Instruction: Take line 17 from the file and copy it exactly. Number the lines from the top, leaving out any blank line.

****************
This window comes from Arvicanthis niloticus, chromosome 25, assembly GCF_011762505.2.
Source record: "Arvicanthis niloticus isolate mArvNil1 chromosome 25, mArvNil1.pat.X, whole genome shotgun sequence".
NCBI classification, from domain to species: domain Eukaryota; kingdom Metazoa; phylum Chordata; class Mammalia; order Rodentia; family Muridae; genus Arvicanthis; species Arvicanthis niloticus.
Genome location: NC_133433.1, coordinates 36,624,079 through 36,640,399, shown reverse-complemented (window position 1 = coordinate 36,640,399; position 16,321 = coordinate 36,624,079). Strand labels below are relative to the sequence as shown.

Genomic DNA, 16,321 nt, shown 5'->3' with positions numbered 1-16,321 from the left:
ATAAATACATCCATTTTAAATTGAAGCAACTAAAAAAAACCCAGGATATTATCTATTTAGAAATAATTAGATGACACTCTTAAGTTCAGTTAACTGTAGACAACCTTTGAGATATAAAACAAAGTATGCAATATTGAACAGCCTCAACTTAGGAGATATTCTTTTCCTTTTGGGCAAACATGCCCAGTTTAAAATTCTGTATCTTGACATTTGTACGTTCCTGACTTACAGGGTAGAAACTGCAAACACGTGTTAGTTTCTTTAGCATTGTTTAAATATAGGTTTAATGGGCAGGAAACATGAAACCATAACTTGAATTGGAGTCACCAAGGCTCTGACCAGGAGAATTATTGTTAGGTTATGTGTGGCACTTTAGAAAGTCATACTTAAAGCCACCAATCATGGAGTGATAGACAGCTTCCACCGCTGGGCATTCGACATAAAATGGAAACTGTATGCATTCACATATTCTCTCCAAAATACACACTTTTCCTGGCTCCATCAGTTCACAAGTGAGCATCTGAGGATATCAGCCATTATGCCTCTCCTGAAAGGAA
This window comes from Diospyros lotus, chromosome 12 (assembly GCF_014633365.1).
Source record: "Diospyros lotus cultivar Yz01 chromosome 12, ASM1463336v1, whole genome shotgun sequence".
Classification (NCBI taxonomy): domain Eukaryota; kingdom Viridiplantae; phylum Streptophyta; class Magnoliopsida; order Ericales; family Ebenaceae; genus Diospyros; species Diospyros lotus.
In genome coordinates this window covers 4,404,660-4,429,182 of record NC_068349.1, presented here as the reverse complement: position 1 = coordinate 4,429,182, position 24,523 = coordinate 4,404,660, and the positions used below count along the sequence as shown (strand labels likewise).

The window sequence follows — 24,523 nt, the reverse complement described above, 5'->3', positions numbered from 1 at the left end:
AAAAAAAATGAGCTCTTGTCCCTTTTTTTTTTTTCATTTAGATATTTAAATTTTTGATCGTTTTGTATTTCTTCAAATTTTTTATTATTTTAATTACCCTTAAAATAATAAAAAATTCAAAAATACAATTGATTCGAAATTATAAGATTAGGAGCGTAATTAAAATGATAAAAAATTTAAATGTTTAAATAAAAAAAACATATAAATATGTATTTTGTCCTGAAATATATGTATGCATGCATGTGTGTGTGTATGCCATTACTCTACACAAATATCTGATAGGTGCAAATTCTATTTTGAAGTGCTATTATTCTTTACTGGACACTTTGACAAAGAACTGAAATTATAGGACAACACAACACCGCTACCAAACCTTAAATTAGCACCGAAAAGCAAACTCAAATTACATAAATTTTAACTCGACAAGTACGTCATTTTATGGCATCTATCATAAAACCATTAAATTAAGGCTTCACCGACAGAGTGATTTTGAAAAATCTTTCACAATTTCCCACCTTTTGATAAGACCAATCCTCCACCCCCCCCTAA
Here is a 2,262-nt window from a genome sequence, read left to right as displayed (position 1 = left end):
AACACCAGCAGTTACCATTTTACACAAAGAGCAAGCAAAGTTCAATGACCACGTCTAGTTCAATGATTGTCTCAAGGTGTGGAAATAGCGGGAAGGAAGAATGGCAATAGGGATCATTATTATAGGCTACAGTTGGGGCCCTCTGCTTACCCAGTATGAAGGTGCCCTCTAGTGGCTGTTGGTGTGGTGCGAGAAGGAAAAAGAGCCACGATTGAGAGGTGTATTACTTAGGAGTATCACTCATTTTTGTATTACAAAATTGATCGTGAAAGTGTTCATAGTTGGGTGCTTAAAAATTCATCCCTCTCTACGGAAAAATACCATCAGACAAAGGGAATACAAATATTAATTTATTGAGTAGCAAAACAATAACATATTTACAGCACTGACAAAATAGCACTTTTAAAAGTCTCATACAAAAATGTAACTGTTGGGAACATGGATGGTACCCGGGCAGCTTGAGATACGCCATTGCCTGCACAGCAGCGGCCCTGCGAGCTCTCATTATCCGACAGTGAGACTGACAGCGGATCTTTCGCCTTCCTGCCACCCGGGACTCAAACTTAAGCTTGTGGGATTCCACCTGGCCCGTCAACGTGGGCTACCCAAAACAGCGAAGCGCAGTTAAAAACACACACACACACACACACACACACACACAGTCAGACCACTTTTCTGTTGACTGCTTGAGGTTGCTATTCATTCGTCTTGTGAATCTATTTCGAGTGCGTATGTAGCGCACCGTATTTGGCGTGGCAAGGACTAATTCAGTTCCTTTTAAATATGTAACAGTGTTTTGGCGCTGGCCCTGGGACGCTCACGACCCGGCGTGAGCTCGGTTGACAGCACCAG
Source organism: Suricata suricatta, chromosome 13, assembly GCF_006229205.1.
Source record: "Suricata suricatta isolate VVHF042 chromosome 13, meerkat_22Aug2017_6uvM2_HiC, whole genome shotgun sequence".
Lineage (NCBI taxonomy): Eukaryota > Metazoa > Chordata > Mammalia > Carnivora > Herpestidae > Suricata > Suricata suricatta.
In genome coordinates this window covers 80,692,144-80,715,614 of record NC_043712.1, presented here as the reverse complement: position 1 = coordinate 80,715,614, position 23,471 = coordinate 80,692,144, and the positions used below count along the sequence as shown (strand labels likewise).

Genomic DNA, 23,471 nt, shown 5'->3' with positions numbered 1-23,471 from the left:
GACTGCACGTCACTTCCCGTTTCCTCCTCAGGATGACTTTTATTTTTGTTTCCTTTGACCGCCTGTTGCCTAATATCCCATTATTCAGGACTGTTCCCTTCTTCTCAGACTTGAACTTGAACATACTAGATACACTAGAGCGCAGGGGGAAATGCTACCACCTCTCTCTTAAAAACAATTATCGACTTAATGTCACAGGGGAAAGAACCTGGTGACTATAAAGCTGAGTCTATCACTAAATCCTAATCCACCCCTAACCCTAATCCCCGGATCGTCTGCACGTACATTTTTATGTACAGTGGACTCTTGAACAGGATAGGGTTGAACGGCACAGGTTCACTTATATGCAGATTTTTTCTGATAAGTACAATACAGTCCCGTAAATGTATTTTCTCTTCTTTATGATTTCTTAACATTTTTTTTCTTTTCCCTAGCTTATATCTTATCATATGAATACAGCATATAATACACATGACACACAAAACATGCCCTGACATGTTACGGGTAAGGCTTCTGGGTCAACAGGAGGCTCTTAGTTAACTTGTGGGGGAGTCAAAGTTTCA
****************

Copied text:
Lineage (NCBI taxonomy): Eukaryota > Metazoa > Chordata > Mammalia > Carnivora > Herpestidae > Suricata > Suricata suricatta.